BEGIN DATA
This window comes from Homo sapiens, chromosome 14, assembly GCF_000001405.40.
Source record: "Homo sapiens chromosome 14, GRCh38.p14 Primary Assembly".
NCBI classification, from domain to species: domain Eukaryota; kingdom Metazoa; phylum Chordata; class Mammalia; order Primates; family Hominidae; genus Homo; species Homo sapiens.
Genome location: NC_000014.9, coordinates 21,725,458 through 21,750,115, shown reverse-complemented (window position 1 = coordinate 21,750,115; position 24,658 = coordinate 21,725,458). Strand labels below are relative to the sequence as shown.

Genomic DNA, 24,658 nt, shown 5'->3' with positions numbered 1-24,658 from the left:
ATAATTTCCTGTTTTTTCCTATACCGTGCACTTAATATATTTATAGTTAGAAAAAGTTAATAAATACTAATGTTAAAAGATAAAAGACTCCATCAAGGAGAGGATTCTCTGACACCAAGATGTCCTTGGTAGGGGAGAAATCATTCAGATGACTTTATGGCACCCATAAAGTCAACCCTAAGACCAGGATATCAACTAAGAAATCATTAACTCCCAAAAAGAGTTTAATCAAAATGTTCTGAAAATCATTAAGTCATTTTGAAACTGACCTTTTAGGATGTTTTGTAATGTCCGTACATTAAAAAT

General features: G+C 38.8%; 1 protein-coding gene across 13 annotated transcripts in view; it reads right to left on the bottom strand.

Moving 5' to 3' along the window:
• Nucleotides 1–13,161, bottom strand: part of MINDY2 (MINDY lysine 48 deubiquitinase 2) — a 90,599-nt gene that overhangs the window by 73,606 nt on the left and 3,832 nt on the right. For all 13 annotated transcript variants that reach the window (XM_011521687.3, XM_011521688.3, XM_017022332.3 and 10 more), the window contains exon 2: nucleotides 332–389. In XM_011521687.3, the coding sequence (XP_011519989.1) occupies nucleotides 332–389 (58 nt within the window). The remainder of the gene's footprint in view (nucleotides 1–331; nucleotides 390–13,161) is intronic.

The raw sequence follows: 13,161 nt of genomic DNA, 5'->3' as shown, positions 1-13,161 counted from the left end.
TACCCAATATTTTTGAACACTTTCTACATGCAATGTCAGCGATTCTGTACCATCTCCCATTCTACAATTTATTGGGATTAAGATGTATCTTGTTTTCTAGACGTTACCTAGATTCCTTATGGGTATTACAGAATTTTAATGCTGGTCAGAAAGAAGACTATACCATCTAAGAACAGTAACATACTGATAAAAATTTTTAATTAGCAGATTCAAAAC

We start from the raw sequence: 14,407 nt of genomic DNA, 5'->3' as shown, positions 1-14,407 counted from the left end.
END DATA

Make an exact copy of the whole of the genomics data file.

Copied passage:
This window comes from Homo sapiens, chromosome 14, assembly GCF_000001405.40.
Source record: "Homo sapiens chromosome 14, GRCh38.p14 Primary Assembly".
NCBI classification, from domain to species: domain Eukaryota; kingdom Metazoa; phylum Chordata; class Mammalia; order Primates; family Hominidae; genus Homo; species Homo sapiens.
Genome location: NC_000014.9, coordinates 21,725,458 through 21,750,115, shown reverse-complemented (window position 1 = coordinate 21,750,115; position 24,658 = coordinate 21,725,458). Strand labels below are relative to the sequence as shown.

Genomic DNA, 24,658 nt, shown 5'->3' with positions numbered 1-24,658 from the left:
ATAATTTCCTGTTTTTTCCTATACCGTGCACTTAATATATTTATAGTTAGAAAAAGTTAATAAATACTAATGTTAAAAGATAAAAGACTCCATCAAGGAGAGGATTCTCTGACACCAAGATGTCCTTGGTAGGGGAGAAATCATTCAGATGACTTTATGGCACCCATAAAGTCAACCCTAAGACCAGGATATCAACTAAGAAATCATTAACTCCCAAAAAGAGTTTAATCAAAATGTTCTGAAAATCATTAAGTCATTTTGAAACTGACCTTTTAGGATGTTTTGTAATGTCCGTACATTAAAAAT

General features: G+C 38.8%; 1 protein-coding gene across 13 annotated transcripts in view; it reads right to left on the bottom strand.

Moving 5' to 3' along the window:
• Nucleotides 1–13,161, bottom strand: part of MINDY2 (MINDY lysine 48 deubiquitinase 2) — a 90,599-nt gene that overhangs the window by 73,606 nt on the left and 3,832 nt on the right. For all 13 annotated transcript variants that reach the window (XM_011521687.3, XM_011521688.3, XM_017022332.3 and 10 more), the window contains exon 2: nucleotides 332–389. In XM_011521687.3, the coding sequence (XP_011519989.1) occupies nucleotides 332–389 (58 nt within the window). The remainder of the gene's footprint in view (nucleotides 1–331; nucleotides 390–13,161) is intronic.

The raw sequence follows: 13,161 nt of genomic DNA, 5'->3' as shown, positions 1-13,161 counted from the left end.
TACCCAATATTTTTGAACACTTTCTACATGCAATGTCAGCGATTCTGTACCATCTCCCATTCTACAATTTATTGGGATTAAGATGTATCTTGTTTTCTAGACGTTACCTAGATTCCTTATGGGTATTACAGAATTTTAATGCTGGTCAGAAAGAAGACTATACCATCTAAGAACAGTAACATACTGATAAAAATTTTTAATTAGCAGATTCAAAAC

We start from the raw sequence: 14,407 nt of genomic DNA, 5'->3' as shown, positions 1-14,407 counted from the left end.